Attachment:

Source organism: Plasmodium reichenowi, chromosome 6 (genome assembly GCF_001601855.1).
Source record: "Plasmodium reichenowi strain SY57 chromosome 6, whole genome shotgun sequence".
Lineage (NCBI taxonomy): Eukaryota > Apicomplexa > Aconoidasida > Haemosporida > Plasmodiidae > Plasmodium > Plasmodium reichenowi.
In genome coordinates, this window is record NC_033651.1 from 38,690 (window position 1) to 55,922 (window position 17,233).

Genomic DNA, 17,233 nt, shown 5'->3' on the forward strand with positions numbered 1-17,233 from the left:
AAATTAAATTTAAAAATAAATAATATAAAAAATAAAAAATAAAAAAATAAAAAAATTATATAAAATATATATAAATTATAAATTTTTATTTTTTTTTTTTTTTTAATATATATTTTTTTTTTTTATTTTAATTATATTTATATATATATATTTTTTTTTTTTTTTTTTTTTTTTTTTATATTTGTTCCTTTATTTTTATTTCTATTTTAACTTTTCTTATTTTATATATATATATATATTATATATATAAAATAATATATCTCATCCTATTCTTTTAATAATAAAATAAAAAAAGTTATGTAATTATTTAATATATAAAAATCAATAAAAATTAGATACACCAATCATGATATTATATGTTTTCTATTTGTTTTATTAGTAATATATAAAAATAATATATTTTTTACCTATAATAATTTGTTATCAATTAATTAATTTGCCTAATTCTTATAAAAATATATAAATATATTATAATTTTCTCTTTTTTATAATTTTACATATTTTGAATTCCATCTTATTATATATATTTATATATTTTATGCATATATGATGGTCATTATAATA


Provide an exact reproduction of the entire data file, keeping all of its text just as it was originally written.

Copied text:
Source organism: Plasmodium reichenowi, chromosome 6 (genome assembly GCF_001601855.1).
Source record: "Plasmodium reichenowi strain SY57 chromosome 6, whole genome shotgun sequence".
Lineage (NCBI taxonomy): Eukaryota > Apicomplexa > Aconoidasida > Haemosporida > Plasmodiidae > Plasmodium > Plasmodium reichenowi.
In genome coordinates, this window is record NC_033651.1 from 38,690 (window position 1) to 55,922 (window position 17,233).

Genomic DNA, 17,233 nt, shown 5'->3' on the forward strand with positions numbered 1-17,233 from the left:
AAATTAAATTTAAAAATAAATAATATAAAAAATAAAAAATAAAAAAATAAAAAAATTATATAAAATATATATAAATTATAAATTTTTATTTTTTTTTTTTTTTTAATATATATTTTTTTTTTTTATTTTAATTATATTTATATATATATATTTTTTTTTTTTTTTTTTTTTTTTTTTATATTTGTTCCTTTATTTTTATTTCTATTTTAACTTTTCTTATTTTATATATATATATATATTATATATATAAAATAATATATCTCATCCTATTCTTTTAATAATAAAATAAAAAAAGTTATGTAATTATTTAATATATAAAAATCAATAAAAATTAGATACACCAATCATGATATTATATGTTTTCTATTTGTTTTATTAGTAATATATAAAAATAATATATTTTTTACCTATAATAATTTGTTATCAATTAATTAATTTGCCTAATTCTTATAAAAATATATAAATATATTATAATTTTCTCTTTTTTATAATTTTACATATTTTGAATTCCATCTTATTATATATATTTATATATTTTATGCATATATGATGGTCATTATAATA